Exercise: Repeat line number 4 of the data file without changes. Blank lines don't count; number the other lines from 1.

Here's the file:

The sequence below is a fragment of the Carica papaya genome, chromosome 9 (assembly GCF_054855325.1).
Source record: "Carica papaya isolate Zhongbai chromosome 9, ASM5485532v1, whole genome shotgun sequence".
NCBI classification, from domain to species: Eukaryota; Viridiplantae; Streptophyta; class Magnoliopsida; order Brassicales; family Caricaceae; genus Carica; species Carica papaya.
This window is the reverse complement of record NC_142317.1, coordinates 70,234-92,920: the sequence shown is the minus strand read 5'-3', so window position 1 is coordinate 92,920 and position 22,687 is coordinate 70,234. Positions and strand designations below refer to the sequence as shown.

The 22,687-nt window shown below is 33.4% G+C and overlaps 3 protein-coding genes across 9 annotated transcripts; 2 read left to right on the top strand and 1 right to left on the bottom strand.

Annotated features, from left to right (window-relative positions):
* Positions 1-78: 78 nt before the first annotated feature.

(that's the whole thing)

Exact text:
This window is the reverse complement of record NC_142317.1, coordinates 70,234-92,920: the sequence shown is the minus strand read 5'-3', so window position 1 is coordinate 92,920 and position 22,687 is coordinate 70,234. Positions and strand designations below refer to the sequence as shown.